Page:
LUCKNOW, Uttar Pradesh—”I became ambitious after triple talaq. Now, I have become an unstoppable force,” activist Nida Khan, who has fought against the practice, told us last week. “I want to join the BJP in presence of Prime Minister Narendra Modi.”
The possibility that the 24-year-old law student from Bareilly might join the Bharatiya Janata Party (BJP) has sparked intense speculation in the media and in Uttar Pradesh’s political circles, largely because she would be one of a handful of Muslim women to join the BJP in the aftermath of the saffron party’s campaign against the practice of triple talaq, or instant divorce.
Modi ji has highlighted the issue of triple talaq in almost every speech he has given in UP over the summer. As a vocal and visibly Muslim opponent of the practice, Khan sees herself as an ideal campaigner for the BJP in the run-up to the 2019 general election.
Last year, Sofia Ahmed from Kanpur — another young triple talaq campaigner — became the Muslim face of the BJP’s state election campaign in Uttar Pradesh, and was rewarded with a position in the Uttar Pradesh State Minorities Commission by the Adityanath government. Earlier this year, Ishrat Jahan, a petitioner in the triple talaq case which led to the Supreme Court banning the practice, joined the BJP in Howrah, West Bengal.
Women like Ahmed and Khan say they are drawn to the BJP to use the party platform to intensify their campaign against the oppressive aspects of Muslim personal law. On problems of cow vigilantism and subsequent mob lynchings prevalent in the country, Khan mounts a valiant defense of the ruling party.
The BJP leadership has pointed at women like them in response to criticism that the party is anti-Muslim. When Shayara Bano, another triple talaq activist joined the BJP last month, the party’s Uttarakhand chief Ajay Bhat said, “Her entry into the BJP is a slap in the face of people who think our party is against Muslims.”
Khan’s negotiated entry suggests that the BJP’s firm stance on the Triple Talaq issue has certainly endeared the party to a certain section of Muslim women, but it remains to be seen how widespread their support is. Khan is aware of the limits of the BJP’s appeal, which could explain her reluctance to embrace the largely thankless work of grassroots mobilisation.
“I want to tell these BJP leaders that the vast majority of Muslims will not vote for the BJP in any case,” Khan said. “But if the BJP speaks against triple talaq, it will encourage Muslim women across the country.”
For over a year, Khan has been creating waves in the Muslim community in Bareilly, highlighting cases of triple talaq and Nikah Halala, the law that requires a Muslim woman to sleep with another man in order to return to her first husband if he has divorced her twice already.
The only thing stopping Khan from joining the BJP is the circumstance of her entry. Joining the party at a district post was out of the question, she said — only a national position would justify the price she would pay for joining a party opposed by many in her community.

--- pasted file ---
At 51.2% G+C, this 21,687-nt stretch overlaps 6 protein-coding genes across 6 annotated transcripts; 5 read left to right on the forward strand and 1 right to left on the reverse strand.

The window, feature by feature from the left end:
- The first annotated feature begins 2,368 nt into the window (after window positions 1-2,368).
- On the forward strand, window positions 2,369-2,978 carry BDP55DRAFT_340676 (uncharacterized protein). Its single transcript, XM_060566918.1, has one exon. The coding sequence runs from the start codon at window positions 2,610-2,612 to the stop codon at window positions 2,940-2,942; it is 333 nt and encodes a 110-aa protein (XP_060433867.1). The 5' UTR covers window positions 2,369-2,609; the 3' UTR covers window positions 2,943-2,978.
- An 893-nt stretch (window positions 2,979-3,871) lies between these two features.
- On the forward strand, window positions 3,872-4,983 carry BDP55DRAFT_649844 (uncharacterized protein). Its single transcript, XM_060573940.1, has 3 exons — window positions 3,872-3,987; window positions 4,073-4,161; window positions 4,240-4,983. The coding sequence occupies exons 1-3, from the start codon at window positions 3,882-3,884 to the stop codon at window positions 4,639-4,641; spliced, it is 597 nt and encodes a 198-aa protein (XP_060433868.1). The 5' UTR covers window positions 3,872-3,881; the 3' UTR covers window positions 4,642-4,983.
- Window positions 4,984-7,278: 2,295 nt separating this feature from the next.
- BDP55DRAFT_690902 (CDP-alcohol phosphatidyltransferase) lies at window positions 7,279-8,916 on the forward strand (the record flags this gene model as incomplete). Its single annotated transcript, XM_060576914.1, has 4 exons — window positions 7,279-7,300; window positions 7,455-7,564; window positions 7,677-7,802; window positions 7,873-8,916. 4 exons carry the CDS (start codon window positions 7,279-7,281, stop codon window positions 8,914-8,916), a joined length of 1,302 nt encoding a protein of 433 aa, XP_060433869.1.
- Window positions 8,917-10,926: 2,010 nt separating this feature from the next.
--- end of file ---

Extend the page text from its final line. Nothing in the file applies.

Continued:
Earlier this month, Khan met Uttarakhand Women Empowerment and Child Development Minister Rekha Arya, and told reporters she would definitely join the party. Since then, negotiations seem to have stalled as both sides work out the logistics of this alliance.
“If I join from Bareilly, hardly anyone in the country will even notice, but I will have to face abuse from all sides,” Khan said. “The fundamentalist Muslim men will say that she is betraying Muslims by joining the BJP, while the local BJP leaders will see me as some kind of competition.”
On whether she would consider running as a BJP candidate, Khan said, “We have not seen a burqa–wearing neta yet.”
Just last month, Khan said that a local newspaper in Bareilly published a photo of her without a burqa without her permission. Khan has also found herself at the receiving end of two fatwas: one calling on Muslims to boycott her and pelt her with stones for speaking against the tenets of Islam, and another offering Rs. 12,000 to anyone who chops off her hair.
“After the photo was published, people started saying that I have taken off my burqa because I have joined the BJP,” she said. “They have no right to say such things. If I ever leave the burqa, it will be on my own terms. No one can tell me where and when.”
On why she observes full burqa, Khan said, “The burqa has become part of my identity. I feel like a superhero wearing a mask. If Batman loses his mask, he won’t be Batman anymore. If I lose my burqa, I won’t be Nida Khan anymore.”
“I feel like a superhero wearing a mask. If Batman loses his mask, he won’t be Batman anymore.”
Khan is prepared for a backlash from her own community in Bareilly if she joins the BJP, but the anti-triple talaq activist wants to make sure that any future fatwa that comes her way is “worth it”.
“People are going to say terrible things about me irrespective of where and how I join the BJP, but being on a national stage with PM Modi will give me the recognition I need to make a difference. It will make everything I have endured worth it,” she said.